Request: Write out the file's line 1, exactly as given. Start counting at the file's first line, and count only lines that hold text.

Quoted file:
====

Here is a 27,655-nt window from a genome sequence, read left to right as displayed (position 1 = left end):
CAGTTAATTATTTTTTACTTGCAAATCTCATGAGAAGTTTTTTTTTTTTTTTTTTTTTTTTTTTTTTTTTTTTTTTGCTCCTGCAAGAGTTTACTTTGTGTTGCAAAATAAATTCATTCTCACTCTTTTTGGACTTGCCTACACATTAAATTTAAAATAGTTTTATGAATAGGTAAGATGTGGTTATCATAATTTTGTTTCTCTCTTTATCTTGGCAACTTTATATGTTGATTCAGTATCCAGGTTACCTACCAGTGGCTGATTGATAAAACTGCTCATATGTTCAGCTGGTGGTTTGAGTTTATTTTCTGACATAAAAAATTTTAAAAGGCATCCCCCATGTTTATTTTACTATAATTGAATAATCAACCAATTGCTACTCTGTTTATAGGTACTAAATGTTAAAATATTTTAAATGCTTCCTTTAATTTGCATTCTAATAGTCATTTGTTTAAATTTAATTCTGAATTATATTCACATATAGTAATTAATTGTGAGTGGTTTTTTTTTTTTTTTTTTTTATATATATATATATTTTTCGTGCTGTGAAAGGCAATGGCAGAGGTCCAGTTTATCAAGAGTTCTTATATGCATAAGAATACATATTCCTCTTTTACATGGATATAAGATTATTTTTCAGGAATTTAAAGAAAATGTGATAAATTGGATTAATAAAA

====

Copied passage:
Here is a 27,655-nt window from a genome sequence, read left to right as displayed (position 1 = left end):